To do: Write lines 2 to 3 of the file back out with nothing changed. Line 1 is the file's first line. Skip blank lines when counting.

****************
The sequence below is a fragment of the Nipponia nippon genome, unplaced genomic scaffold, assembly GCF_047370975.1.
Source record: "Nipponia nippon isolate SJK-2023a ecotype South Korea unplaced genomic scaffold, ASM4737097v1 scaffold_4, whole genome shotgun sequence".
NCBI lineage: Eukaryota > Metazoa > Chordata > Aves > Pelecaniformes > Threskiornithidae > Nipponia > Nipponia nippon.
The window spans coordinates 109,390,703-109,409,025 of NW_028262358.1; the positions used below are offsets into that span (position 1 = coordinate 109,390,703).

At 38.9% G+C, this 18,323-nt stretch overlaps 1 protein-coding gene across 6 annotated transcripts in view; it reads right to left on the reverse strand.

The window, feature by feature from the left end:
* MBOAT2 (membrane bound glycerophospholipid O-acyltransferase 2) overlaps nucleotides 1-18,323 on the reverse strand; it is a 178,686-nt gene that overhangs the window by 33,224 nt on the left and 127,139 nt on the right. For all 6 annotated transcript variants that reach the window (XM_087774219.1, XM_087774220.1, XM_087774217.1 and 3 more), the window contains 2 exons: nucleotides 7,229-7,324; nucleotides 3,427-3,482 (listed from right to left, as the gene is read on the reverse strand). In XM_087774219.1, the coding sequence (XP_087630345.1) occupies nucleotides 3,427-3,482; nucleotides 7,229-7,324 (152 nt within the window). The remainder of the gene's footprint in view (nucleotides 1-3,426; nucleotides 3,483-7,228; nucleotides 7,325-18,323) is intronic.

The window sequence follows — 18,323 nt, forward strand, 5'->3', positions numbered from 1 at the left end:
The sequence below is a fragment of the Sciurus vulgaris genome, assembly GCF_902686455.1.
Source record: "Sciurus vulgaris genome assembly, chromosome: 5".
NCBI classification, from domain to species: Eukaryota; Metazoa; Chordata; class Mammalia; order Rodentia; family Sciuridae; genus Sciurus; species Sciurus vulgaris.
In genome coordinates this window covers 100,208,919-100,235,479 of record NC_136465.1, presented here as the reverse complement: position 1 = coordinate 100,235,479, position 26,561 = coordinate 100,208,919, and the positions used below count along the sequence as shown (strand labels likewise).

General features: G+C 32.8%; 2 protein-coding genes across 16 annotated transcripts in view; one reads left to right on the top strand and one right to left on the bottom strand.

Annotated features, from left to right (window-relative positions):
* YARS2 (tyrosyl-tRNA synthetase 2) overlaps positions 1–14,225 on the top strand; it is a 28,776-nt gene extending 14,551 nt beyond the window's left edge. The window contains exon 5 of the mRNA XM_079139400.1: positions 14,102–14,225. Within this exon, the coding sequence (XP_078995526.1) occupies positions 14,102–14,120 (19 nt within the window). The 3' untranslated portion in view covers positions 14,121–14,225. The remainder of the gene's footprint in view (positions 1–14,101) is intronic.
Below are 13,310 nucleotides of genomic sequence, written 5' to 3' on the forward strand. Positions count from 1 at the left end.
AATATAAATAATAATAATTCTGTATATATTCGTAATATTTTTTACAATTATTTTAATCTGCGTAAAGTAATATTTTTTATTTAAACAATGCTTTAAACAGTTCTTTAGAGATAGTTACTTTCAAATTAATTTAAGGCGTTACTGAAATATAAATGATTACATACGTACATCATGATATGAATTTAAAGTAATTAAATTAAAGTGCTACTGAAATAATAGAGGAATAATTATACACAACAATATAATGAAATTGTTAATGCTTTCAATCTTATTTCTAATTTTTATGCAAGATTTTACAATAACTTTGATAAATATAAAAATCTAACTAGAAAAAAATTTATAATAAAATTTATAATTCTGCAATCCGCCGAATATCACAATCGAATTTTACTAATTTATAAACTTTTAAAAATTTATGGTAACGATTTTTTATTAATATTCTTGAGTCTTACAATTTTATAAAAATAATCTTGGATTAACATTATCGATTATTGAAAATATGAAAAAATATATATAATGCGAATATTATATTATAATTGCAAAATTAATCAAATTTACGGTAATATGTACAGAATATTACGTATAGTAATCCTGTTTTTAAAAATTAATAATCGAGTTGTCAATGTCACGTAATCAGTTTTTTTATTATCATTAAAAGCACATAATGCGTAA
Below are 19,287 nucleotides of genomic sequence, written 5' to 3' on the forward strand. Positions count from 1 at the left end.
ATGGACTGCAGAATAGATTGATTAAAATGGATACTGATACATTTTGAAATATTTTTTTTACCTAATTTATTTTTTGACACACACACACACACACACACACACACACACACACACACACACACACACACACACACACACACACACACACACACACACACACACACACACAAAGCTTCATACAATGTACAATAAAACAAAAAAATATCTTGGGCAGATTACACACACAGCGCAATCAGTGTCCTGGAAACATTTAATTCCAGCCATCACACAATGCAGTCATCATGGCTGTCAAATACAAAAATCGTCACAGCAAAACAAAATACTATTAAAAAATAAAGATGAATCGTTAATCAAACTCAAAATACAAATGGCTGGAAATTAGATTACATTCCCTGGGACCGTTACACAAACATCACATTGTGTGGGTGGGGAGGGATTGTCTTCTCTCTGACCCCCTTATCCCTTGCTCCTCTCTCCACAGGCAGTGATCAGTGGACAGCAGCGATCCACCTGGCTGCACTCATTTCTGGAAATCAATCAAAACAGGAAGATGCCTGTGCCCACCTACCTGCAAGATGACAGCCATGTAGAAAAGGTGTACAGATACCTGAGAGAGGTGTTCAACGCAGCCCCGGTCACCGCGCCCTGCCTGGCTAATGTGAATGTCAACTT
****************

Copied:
Source record: "Nipponia nippon isolate SJK-2023a ecotype South Korea unplaced genomic scaffold, ASM4737097v1 scaffold_4, whole genome shotgun sequence".
NCBI lineage: Eukaryota > Metazoa > Chordata > Aves > Pelecaniformes > Threskiornithidae > Nipponia > Nipponia nippon.